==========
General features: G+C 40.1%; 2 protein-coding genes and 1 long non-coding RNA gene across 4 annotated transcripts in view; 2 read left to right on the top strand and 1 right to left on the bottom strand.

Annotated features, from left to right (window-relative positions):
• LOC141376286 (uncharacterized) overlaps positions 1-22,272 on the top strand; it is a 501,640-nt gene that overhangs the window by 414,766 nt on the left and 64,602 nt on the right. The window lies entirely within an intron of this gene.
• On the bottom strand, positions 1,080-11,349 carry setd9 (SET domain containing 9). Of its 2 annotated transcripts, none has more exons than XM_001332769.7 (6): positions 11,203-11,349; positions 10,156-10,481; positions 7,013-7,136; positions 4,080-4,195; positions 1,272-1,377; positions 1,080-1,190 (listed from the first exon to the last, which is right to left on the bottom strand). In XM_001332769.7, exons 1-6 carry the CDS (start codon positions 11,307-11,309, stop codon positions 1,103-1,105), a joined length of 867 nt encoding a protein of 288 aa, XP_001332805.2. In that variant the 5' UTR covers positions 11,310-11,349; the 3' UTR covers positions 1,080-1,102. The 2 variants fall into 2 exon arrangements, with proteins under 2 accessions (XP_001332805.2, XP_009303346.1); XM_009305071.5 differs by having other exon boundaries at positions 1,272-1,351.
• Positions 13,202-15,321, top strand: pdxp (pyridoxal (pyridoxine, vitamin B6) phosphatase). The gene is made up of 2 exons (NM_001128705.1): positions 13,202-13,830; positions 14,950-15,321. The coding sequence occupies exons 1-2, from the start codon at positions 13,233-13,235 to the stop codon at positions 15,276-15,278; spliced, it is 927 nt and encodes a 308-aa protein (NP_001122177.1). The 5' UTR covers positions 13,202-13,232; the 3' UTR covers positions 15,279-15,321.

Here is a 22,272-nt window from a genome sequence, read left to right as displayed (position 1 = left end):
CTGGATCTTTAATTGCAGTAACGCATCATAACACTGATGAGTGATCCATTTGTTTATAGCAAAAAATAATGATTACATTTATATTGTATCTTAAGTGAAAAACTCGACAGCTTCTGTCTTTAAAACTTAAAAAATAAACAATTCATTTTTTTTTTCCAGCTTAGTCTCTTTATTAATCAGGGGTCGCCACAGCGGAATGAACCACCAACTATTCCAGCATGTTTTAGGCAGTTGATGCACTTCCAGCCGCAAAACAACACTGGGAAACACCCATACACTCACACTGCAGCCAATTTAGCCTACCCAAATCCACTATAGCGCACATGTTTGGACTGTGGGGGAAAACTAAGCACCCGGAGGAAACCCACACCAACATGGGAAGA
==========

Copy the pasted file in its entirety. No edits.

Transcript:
General features: G+C 40.1%; 2 protein-coding genes and 1 long non-coding RNA gene across 4 annotated transcripts in view; 2 read left to right on the top strand and 1 right to left on the bottom strand.

Annotated features, from left to right (window-relative positions):
• LOC141376286 (uncharacterized) overlaps positions 1-22,272 on the top strand; it is a 501,640-nt gene that overhangs the window by 414,766 nt on the left and 64,602 nt on the right. The window lies entirely within an intron of this gene.
• On the bottom strand, positions 1,080-11,349 carry setd9 (SET domain containing 9). Of its 2 annotated transcripts, none has more exons than XM_001332769.7 (6): positions 11,203-11,349; positions 10,156-10,481; positions 7,013-7,136; positions 4,080-4,195; positions 1,272-1,377; positions 1,080-1,190 (listed from the first exon to the last, which is right to left on the bottom strand). In XM_001332769.7, exons 1-6 carry the CDS (start codon positions 11,307-11,309, stop codon positions 1,103-1,105), a joined length of 867 nt encoding a protein of 288 aa, XP_001332805.2. In that variant the 5' UTR covers positions 11,310-11,349; the 3' UTR covers positions 1,080-1,102. The 2 variants fall into 2 exon arrangements, with proteins under 2 accessions (XP_001332805.2, XP_009303346.1); XM_009305071.5 differs by having other exon boundaries at positions 1,272-1,351.
• Positions 13,202-15,321, top strand: pdxp (pyridoxal (pyridoxine, vitamin B6) phosphatase). The gene is made up of 2 exons (NM_001128705.1): positions 13,202-13,830; positions 14,950-15,321. The coding sequence occupies exons 1-2, from the start codon at positions 13,233-13,235 to the stop codon at positions 15,276-15,278; spliced, it is 927 nt and encodes a 308-aa protein (NP_001122177.1). The 5' UTR covers positions 13,202-13,232; the 3' UTR covers positions 15,279-15,321.

Here is a 22,272-nt window from a genome sequence, read left to right as displayed (position 1 = left end):
CTGGATCTTTAATTGCAGTAACGCATCATAACACTGATGAGTGATCCATTTGTTTATAGCAAAAAATAATGATTACATTTATATTGTATCTTAAGTGAAAAACTCGACAGCTTCTGTCTTTAAAACTTAAAAAATAAACAATTCATTTTTTTTTTCCAGCTTAGTCTCTTTATTAATCAGGGGTCGCCACAGCGGAATGAACCACCAACTATTCCAGCATGTTTTAGGCAGTTGATGCACTTCCAGCCGCAAAACAACACTGGGAAACACCCATACACTCACACTGCAGCCAATTTAGCCTACCCAAATCCACTATAGCGCACATGTTTGGACTGTGGGGGAAAACTAAGCACCCGGAGGAAACCCACACCAACATGGGAAGA